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Apart from a bit of trim around the door, the single biggest remaining piece was hanging a new cabinet.  The old one was basically a metal shelf unit that had been hung on the wall.  After much frustration (on my part; CJ was very level-headed throughout this step), we got the cabinet up.

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To be honest, we still aren’t used to the new look.  To me it looks like I’m staying in a nice hotel.

All in all, though, we’re both glad it’s done.

Bathroom Remodel Part 1: A hot and steamy weekend

The weekend before last was a hot and steamy one for CJ and I.  We got to spend a lot of good quality time with each other in close quarters.

Stripping.

*ahem*

The smaller of our two bathrooms had developed a small problem in the ceiling above the shower.  The paint had been cracking and peeling, and we were concerned if we let it go we’d have a mold problem.  Since we were going to have to redo the ceiling, CJ thought we should also get the wallpaper down, which was also peeling and cracking.

In fact, it was peeling so badly in places that in the days leading up to this fateful weekend, CJ had the girls help her pull some of it down with their bare hands.  But the real prep work would be saved for the weekend, when we would presumably have more time, and even some support from the Grandparents in watching the girls.

The first step was getting the wallpaper off.  That actually was pretty easy.  Getting the wallpaper BACKING off?  A little trickier.

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Yes, keep those silly feelings coming dear.  We’re going to need them.

We thought that it would be fairly straightforward to simply run the shower on high, and get the room nice and steamy.  And honestly, that did work.  Much of the backing – especially the stuff above waist level, came right off.

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We kept the door shut to prevent the steam from leaving the room too soon, and with both of us in the room stripping the paper and backing off, the water in the room was literally rolling off my face and arms within a few minutes.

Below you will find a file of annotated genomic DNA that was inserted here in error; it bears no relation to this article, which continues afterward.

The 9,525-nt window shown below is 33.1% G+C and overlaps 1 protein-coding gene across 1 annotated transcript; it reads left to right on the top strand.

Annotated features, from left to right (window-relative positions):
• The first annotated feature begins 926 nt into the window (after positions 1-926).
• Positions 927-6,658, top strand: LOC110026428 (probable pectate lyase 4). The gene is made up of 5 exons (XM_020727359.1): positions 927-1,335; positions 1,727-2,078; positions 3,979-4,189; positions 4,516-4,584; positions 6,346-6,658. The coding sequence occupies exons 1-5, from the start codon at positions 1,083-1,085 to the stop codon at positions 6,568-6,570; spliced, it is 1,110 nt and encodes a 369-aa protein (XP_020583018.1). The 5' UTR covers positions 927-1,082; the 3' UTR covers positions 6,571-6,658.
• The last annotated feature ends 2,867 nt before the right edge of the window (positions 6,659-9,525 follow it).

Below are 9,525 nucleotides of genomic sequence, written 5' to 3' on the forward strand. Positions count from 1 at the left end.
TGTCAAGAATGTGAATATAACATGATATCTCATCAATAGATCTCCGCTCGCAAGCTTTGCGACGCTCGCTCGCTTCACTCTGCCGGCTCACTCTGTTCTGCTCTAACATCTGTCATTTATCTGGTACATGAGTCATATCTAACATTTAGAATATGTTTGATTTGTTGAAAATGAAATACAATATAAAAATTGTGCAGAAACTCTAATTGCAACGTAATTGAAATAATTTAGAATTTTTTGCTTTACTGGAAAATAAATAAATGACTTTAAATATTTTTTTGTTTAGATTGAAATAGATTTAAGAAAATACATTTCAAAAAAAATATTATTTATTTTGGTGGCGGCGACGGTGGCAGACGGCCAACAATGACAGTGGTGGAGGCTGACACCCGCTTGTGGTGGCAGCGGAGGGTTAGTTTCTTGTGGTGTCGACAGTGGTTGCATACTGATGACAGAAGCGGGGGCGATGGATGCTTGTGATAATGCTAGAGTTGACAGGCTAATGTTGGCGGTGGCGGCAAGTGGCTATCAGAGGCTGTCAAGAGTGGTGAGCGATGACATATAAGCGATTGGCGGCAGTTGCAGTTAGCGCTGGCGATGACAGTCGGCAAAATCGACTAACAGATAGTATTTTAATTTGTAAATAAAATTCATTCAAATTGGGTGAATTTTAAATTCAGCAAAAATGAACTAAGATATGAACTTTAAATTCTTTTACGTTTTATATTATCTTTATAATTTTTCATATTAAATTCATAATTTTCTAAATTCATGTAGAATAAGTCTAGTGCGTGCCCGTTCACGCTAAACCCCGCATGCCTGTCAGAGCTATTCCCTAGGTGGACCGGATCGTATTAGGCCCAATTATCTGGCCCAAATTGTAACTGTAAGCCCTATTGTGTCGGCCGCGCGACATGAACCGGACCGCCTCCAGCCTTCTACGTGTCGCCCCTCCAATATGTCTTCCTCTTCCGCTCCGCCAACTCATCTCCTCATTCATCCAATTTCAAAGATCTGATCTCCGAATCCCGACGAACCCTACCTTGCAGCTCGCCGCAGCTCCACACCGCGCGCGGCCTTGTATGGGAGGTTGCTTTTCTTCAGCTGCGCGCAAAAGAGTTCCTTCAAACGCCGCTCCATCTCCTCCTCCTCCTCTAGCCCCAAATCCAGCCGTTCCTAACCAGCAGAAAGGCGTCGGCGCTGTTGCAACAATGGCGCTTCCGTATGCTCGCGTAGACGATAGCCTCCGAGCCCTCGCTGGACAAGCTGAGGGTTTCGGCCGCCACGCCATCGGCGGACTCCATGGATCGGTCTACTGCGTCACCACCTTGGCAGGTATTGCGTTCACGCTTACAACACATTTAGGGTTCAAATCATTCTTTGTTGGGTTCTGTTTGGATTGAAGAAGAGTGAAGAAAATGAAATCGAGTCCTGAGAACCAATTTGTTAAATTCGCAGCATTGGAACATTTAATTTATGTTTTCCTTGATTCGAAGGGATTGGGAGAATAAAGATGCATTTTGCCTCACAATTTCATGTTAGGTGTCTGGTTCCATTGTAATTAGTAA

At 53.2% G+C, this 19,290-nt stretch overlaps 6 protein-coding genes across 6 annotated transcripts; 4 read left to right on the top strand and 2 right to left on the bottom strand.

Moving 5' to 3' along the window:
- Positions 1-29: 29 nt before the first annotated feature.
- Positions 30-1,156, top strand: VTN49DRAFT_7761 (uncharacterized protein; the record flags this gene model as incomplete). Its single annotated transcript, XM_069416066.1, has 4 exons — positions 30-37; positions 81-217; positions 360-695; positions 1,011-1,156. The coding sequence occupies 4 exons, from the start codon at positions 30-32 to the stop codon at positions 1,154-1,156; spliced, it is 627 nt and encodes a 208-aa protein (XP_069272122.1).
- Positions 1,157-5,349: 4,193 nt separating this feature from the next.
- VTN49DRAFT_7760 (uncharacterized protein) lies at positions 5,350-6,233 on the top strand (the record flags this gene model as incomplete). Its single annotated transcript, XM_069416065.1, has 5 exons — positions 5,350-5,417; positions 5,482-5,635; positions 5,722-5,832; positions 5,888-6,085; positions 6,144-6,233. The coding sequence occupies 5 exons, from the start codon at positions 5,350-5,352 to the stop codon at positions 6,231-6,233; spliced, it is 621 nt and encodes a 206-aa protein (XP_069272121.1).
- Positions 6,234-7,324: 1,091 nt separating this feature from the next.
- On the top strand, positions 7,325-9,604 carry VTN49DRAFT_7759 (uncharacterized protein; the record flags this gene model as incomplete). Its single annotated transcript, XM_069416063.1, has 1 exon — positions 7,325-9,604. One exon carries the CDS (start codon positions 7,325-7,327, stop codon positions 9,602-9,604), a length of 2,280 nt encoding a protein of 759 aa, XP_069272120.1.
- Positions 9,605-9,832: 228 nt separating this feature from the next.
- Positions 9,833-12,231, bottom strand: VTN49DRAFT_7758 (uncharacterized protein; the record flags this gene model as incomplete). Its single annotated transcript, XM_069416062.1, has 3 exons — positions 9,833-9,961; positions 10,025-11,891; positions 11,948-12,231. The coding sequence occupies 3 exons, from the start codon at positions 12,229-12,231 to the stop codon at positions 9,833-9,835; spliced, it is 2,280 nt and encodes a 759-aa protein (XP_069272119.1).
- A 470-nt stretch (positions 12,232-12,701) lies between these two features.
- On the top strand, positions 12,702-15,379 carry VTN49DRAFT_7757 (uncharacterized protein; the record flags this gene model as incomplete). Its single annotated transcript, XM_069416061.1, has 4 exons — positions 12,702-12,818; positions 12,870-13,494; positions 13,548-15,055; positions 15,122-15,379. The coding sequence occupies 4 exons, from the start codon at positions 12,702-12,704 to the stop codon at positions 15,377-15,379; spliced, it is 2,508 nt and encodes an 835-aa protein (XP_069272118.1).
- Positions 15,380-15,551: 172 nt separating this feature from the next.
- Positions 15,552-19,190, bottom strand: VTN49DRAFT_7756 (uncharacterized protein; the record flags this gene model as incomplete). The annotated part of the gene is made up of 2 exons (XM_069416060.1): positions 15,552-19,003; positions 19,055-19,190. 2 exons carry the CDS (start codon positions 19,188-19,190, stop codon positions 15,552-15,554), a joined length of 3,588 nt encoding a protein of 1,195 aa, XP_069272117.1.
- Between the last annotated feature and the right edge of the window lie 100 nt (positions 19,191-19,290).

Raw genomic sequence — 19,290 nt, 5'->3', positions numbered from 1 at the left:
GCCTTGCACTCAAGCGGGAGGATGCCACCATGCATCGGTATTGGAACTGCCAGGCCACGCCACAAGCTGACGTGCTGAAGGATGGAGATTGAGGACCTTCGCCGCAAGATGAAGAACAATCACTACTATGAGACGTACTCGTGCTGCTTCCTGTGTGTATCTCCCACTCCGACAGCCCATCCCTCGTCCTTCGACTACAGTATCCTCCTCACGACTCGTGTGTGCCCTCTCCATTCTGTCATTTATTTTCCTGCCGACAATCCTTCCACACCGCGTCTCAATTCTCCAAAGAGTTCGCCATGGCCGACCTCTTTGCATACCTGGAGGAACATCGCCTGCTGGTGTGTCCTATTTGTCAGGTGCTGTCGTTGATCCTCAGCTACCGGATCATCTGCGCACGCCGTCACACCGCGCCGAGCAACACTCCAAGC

I had an additional challenge.  I couldn’t be in the room for more than 10 seconds without my glasses fogging up.  I could actually see better WITHOUT my glasses – and that’s saying something.  I spent most of the experience squinting, and get up close and personal with a moist, sticky, peeling, wall.  Wahoo.

As we worked our way around the room, we discovered that the area around the sink was going to be particularly troublesome.

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We’re still not sure what our predecessors did, but the walls were not smooth.

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In fact, it looks like they took all of the scrap drywall they had leftover from the rest of the house, and tacked it up here – in pieces.  Then “forgot” to sand or prime anything.

The next challenge appeared over the shower when I was scraping away wallpaper backing.  My putty knife would slide along the painted surface fine, and then hit something that was clearly NOT drywall:

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It was far softer, almost like spackling that hadn’t fully cured yet, and white.

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Oh goody.